It would not continue, however, and the Colonials dropped their final two contests of the season to finish 13th in the 14-team A-10, missing the conference tournament for the second straight season.
Stadler stars, but men’s soccer stumbles
Junior Andy Stadler began the season with a bang and never looked back, striking an equalizing goal in GW’s season opener that was the first of his nine goals in the Colonials’ first seven matches. Stadler’s scoring average led the nation at the time, but the standout forward would score just once in GW’s next three matches – a pair of losses and a draw.
The Colonials would lose twice and draw once more over their remaining seven games to finish on the outside of the six-team A-10 postseason thanks to a tiebreaker. The sting of missing the championship tournament was only worsened by its nature: needing only a draw to qualify, the Colonials lost 2-1 at home to St. Bonaventure, only their second loss of the season at the Mount Vernon Athletic Complex.
After the season, Stadler was named first team all-region by the National Soccer Coaches Association of America, the first Colonial to do so in nearly two decades. He also finished the regular season fourth nationally in scoring average with 0.88 goals per game.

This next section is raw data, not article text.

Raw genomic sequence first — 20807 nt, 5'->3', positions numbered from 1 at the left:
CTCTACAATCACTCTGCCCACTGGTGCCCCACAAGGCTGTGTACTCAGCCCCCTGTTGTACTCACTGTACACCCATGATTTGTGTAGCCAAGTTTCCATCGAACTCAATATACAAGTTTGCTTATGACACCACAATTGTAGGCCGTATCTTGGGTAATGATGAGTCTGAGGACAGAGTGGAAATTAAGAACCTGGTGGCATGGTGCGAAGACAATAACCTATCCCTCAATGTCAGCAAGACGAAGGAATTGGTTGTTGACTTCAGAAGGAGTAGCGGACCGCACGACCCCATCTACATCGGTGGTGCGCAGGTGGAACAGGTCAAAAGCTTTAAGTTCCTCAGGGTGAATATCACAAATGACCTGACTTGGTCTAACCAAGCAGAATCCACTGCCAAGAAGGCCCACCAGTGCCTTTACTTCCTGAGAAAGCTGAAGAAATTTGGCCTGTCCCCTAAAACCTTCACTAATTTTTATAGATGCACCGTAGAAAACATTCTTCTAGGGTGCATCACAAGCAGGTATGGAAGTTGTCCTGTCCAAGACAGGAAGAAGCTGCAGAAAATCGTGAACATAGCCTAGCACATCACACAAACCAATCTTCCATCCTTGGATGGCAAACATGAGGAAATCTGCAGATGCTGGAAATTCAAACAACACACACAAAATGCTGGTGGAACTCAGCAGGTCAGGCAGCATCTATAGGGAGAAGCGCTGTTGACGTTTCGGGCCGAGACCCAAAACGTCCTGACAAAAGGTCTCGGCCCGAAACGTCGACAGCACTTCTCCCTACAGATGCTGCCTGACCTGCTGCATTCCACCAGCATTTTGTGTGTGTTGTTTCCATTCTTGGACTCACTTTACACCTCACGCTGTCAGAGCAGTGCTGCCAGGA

Donohue’s dominance sets pace for lacrosse
The GW lacrosse team just made the cut for the A-10 Tournament, earning their bid on a tiebreaker after finishing with a 4-3 conference record identical to that of Duquesne, whom they had beaten in the first game on their A-10 slate. They only reached that mark by winning their final game of the regular season, a rubber match that decided their fate after consecutive winning and losing streaks of three games apiece.
The Colonials’ trip to the A-10 Tournament would be short-lived, however, as they exited quickly after a close 12-9 loss to UMass, the tournament’s top seed.
The team’s driving force throughout the season was the offensive firepower provided by junior Taylor Donohue, who scored a team-high 30 goals on the year and became the first GW player to be named the A-10 Player of the Week twice in one season. She also recorded the 100th goal of her career, making her the seventh Colonial to reach the mark.
Hogan takes title at Penn Relays
Running cross country at GW wasn’t originally in redshirt sophomore Megan Hogan’s plans. But after abandoning a potential basketball career at Mount Ida College in Massachusetts, she’s become an elite runner for the Colonials, finishing second in the 5-kilometer race in November’s A-10 Championships.